The film, directed by Peter Weir, also stars Sigourney Weaver, as a British spy and Mr. Hamilton’s romantic interest, and Linda Hunt, who won an Academy Award for her portrayal of Hamilton’s male cameraman and mentor, Billy Kwan.

The book initially received little attention outside Australia, but the film’s success brought Mr. Koch new acclaim, both at home and internationally. His work was often cited as helping Australia to shift its cultural focus from its Western ancestors in Britain and Ireland toward its increasing engagement with Asia.

Two of his later novels, “The Doubleman,” and “Highways to a War,” which was based loosely on the life of the Vietnam War photographer Neil Davis, won the Miles Franklin Award, Australia’s highest literary honor.

Christopher John Koch was born on July 16, 1932, in Hobart, on the southern Australian island of Tasmania. His father, Burton, an accountant, and his mother, Phyllis, were concerned about him when he dropped out of school and was later reprimanded for reading too much while working in a bookstore. He eventually graduated with honors from the University of Tasmania with degrees in English and philosophy.

He worked as a radio producer for the Australian Broadcasting Service in Sydney for many years before devoting himself full time to writing, starting in 1972.

Survivors include his wife, Robin; a son, the classical guitarist Gareth Koch, from an earlier marriage that ended in divorce; his brother, Philip; and a sister, Susan.

He published his first novel, “The Boys in the Island,” in 1958, which helped him win a creative writing fellowship to Stanford a few years later. The book was a coming-of-age story about a young man growing up in Tasmania but dreaming of moving to the mainland.

Mr. Koch and the characters in many of his books frequently migrated between Tasmania and the rest of the world. In Mr. Koch’s case, he moved back and forth to Sydney several times before he settled in Tasmania in the town of Richmond, outside Hobart.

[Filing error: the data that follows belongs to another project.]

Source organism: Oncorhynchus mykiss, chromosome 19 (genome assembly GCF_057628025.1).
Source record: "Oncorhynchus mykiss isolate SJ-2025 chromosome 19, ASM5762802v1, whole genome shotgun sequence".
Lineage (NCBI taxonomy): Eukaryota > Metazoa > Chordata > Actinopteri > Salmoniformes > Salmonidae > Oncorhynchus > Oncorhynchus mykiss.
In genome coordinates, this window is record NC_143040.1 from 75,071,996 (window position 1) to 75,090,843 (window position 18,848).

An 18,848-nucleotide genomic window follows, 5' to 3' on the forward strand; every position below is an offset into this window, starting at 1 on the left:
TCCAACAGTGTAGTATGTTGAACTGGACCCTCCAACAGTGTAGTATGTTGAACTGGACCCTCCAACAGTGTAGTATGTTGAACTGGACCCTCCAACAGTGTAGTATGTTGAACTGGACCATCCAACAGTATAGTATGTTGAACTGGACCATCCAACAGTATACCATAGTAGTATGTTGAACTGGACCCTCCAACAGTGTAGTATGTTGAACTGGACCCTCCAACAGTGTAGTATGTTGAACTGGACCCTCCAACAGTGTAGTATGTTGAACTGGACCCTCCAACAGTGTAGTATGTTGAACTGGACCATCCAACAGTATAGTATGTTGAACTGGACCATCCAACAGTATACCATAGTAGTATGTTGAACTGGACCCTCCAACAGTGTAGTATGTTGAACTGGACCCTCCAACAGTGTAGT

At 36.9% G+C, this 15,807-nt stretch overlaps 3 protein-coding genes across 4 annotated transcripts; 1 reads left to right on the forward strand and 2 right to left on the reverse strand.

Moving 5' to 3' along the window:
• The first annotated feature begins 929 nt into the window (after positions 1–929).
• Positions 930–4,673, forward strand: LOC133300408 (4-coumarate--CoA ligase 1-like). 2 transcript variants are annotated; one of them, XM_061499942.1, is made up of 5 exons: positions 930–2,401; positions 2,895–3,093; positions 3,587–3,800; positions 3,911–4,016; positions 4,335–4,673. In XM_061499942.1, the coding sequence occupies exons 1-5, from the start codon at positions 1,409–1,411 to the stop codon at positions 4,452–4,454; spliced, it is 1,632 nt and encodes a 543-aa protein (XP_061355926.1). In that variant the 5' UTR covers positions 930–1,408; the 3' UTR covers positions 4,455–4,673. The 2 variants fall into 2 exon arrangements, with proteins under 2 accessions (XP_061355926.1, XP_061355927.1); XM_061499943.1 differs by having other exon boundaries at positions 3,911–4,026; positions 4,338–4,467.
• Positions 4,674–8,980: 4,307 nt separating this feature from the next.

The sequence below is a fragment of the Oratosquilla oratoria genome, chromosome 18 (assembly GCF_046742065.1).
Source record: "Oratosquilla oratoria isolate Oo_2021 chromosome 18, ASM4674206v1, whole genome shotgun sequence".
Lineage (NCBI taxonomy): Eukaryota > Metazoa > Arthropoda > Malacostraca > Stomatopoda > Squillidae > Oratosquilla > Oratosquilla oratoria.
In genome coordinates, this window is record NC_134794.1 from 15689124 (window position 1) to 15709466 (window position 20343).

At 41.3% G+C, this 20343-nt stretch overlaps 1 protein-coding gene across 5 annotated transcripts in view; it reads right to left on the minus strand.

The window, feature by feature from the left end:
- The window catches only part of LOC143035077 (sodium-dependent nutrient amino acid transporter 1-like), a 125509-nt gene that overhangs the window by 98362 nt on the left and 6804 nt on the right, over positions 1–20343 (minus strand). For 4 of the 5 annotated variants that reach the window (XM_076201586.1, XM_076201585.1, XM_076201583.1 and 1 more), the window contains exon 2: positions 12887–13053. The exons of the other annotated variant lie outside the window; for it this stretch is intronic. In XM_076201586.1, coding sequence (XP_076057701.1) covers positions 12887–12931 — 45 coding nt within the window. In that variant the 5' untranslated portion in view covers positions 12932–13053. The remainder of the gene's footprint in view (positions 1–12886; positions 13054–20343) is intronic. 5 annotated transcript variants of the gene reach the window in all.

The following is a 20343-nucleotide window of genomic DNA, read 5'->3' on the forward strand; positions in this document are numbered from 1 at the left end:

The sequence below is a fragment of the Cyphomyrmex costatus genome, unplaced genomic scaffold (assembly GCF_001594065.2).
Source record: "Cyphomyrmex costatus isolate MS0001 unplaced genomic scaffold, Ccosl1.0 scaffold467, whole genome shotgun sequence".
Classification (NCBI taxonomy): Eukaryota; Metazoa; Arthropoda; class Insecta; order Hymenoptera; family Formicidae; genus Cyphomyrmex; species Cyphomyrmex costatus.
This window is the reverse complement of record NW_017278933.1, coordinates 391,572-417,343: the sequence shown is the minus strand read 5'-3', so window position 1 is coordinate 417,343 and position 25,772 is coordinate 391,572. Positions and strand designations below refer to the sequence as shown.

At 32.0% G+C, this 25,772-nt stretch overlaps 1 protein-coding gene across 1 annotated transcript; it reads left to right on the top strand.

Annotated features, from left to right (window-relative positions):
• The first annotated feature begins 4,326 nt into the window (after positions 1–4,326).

“It’s the eternal circle, to escape and to return,” he told The Hobart Mercury in 1995. “It’s the penalty for being an islander.”





Published: September 23, 2013

  • The rain has beaten me And the sharp stumps cut as keen as knives I shall go beyond and rest, I have no kin and no brother, Death has made war upon our house

Agence France-Presse — Getty Images

Kofi Awoonor

Timeline of the Kenya Mall Shooting

DAKAR, Senegal — Ghanaian schoolchildren memorized those lines from the 1960s by one of their country’s most famous poets, Kofi Awoonor; their sorrow over the newly liberated continent’s travails foreshadowed, in a terrible way, the violence that took Mr. Awoonor’s life on Saturday.

Mr. Awoonor — poet, diplomat, statesman, scholar and cultural icon in his native Ghana — was killed in the terrorist attack by Somali militants on the Westgate shopping mall in Nairobi. His death at 78 has shocked citizens in Ghana, the West African nation whose difficult beginnings and subsequent steadying he accompanied and chronicled.

Mr. Awoonor published novels and books of verse, including poems like “Songs of Sorrow” that were required reading for several generations of Ghanaian schoolchildren. He was his country’s ambassador to the United Nations in the early 1990s, taught at universities in the United States and Ghana, knew W. E. B. DuBois, and was president of Ghana’s Council of State, a governmental advisory body. News reports in Ghana said he had been invited to a conference in Nairobi and had gone to the mall to have breakfast with his son, who was wounded in the attack.

“He had a huge influence on Ghanaian poetry and Ghanaian academia,” said Akwasi Aidoo, a Ghanaian who is executive director of TrustAfrica, a pan-African good-governance foundation, who knew Mr. Awoonor for nearly 40 years. “He was one of the first poets after Ghanaian independence.”

Because Mr. Awoonor was imprisoned for his activism during a time of repression in the mid-1970s, “we saw him more as an organic intellectual, as somebody who was not just confined to academia, somebody interested in the broader economic and social struggle,” Mr. Aidoo said.

His poetry was heavily influenced by the funeral dirges of his native Ewe people, one of Ghana’s smaller ethnic minorities; his grandmother was an Ewe dirge singer, according to the Poetry Foundation. The early poetry that gained him his reputation in the 1960s in Ghana “reflected the challenges that Ghana and Africa were going through during the postcolonial period,” Mr. Aidoo said. “He was constantly emphasizing the pain, the pain and suffering of our people.”

“Songs of Sorrow,” perhaps his best-known poem, is an extended lament for a world of African difficulty and hardship, replete with foreboding of latent chronic violence of the sort that erupted on Saturday in Nairobi. A pan-Africanist and admirer of Kwame Nkrumah, the president who led Ghana to independence and was overthrown in a coup, Mr. Awoonor was pained by the continent’s early travails.

“Funeral dirges — he used that form to lament the state of Africa, the oppression,” said Esi Sutherland-Addy, an associate professor at the University of Ghana. “It was a convenient form to talk about oppression.”

Public figures in Ghana, including President John Dramani Mahama, expressed their sorrow at Mr. Awoonor’s death. “I think we’re all in shock,” Ms. Sutherland-Addy said.